Here are some key points.
- Poison ivy, poison oak, and poison sumac are common causes of allergic reaction.
- The best way to avoid contact is by knowing what the plants look like and avoiding them.
- If contact occurs, immediately washing the exposed area with soap and water is important.
What do the plants look like?
- Poison Ivy
- Poison ivy has 3 pointed-tip leaves per cluster.
- It usually grows east of the Rocky Mountains.
- The ivy grows as a vine in the East, Midwest, and South. In the far Northern and Western United States, Canada, and around the Great Lakes, it grows as a shrub.
- Poison Oak
- Poison oak has 3 rounded-tip leaves per cluster.
- It usually grows in the Western United States, Canada, and Southeastern states.
- In the West, this plant may grow as a vine but usually is a shrub. In the East, it grows as a shrub.
- Poison Sumac
- Poison sumac has 7 to 13 narrow pointed-tip leaves on a branch.
- It usually grows in the Eastern states and Southern Canada.
- Sumac grows in standing water in peat bogs in the Northeast and Midwest and in swampy areas in parts of the Southeast.
Poison ivy has 3 pointed-tip leaves per cluster.
Poison oak has 3 rounded-tip leaves per cluster.
Poison sumac has 7 to 13 narrow pointed-tip leaves on a branch.
How do you get exposed?
- Contact with an oil found in the sap of poisonous plants can cause a rash and blistering.
- The oil stays active for up to five years on any surface, including dead plants, tools and unwashed clothing.
- It is a colorless or pale yellow oil that oozes from the plant. This includes the roots, stems, and leaves.
Contact with the poisonous oil can occur by:
- Direct contact by touching the sap of the toxic plant.
- Indirect contact by touching something on which the oil is present. The oil can stick to the fur of animals, to garden tools, clothing, or any objects that have come into contact with it.
- Airborne contact or inhalation of poisonous plants oils are possible when the plants are burned.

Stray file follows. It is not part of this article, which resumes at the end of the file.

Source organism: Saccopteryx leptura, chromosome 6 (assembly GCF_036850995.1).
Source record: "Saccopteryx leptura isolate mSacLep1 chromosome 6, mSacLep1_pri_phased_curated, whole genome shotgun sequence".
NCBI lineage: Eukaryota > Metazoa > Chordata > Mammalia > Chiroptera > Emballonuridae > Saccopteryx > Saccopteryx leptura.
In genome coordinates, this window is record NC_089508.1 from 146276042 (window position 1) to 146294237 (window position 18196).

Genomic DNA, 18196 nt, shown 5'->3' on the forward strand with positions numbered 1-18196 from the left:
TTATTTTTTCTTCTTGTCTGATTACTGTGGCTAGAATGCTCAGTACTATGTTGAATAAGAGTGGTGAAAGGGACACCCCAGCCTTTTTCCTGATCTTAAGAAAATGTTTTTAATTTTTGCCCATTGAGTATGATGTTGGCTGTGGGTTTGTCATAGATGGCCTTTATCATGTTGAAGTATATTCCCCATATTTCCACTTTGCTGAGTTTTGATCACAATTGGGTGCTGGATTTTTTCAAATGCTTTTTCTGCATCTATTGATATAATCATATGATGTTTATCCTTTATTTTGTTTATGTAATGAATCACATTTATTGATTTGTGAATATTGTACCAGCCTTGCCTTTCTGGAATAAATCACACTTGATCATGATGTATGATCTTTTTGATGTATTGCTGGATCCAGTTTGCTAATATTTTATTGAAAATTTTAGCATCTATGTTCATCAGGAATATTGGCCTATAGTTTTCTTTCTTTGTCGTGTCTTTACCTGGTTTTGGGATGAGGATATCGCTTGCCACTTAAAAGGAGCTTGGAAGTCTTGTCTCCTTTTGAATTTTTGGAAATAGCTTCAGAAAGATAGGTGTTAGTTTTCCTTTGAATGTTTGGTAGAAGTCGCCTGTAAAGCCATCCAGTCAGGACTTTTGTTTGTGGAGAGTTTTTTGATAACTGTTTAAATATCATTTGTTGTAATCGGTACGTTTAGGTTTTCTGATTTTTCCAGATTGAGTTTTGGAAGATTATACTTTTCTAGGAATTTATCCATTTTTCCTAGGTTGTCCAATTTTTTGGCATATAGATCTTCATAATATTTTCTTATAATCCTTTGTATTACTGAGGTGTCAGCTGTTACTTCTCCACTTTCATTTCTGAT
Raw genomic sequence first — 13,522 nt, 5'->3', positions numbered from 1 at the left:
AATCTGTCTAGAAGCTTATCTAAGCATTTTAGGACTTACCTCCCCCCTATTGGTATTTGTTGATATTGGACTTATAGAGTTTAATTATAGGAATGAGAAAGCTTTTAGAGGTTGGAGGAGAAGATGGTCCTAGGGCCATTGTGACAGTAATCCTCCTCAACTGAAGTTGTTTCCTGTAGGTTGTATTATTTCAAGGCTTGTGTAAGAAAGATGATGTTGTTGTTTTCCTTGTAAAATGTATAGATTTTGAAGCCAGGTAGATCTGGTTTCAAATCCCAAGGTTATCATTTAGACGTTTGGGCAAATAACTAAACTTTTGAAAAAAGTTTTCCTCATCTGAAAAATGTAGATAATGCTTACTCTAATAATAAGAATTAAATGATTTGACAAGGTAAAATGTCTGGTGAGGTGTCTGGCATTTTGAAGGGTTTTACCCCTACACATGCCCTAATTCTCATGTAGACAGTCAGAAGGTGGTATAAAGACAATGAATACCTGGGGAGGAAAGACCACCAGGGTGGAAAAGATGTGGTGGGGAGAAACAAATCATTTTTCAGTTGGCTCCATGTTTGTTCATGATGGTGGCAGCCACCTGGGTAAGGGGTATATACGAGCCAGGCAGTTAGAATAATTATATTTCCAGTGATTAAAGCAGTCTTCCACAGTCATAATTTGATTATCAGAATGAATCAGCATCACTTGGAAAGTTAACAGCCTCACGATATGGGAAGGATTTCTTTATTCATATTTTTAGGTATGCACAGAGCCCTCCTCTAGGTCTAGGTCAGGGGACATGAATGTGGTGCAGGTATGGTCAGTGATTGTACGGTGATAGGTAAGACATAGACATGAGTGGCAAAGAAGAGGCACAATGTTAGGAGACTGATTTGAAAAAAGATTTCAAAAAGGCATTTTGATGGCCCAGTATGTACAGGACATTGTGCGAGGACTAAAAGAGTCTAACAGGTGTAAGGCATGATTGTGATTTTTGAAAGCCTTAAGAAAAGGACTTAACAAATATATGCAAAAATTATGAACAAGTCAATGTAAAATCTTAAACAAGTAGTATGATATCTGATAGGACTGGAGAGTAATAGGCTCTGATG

What happens if you are exposed to the oil?
- When the oil gets on your skin, it begins to penetrate in minutes.
- Usually, a reaction appears within 12 to 48 hours.
- There is severe itching, redness and swelling, followed by blisters.
- In a few days, the blisters become crusted and may take 10 days or longer to heal.
How do you prevent contact?
- Actively look for the plants and stay away from them.
- When practical, wear long pants, long sleeves, boots, and gloves.
- Do not burn plants that look similar to poison ivy, poison oak, or poison sumac.
What do you do if you accidentally touch the plants?
- Wash all exposed areas with cool or lukewarm water and soap or a product made for treating poisonous plants.
- Wash your clothing separate from other clothes. Then run a second cycle through with just soap and water.
- Relieve itching by taking cold showers or using a lotion made for treating poisonous plants, which soothes the blisters.
- Soaking in a bath tub with oatmeal or baking soda may help as well.
- Contact a doctor if extreme discomfort occurs or if the oil is inhaled because the plants were burned.
Poisonous Plants Do’s and Don’ts
- Know how to identify poisonous plants.
- Notify your supervisor if a poisonous plant is found in a work area.
- Wash your hands if you touch these plants.
- Touch these poisonous plants.
- Burn areas where poisonous plants are present.
- Scratch a poison ivy, poison oak, or poison sumac rash.
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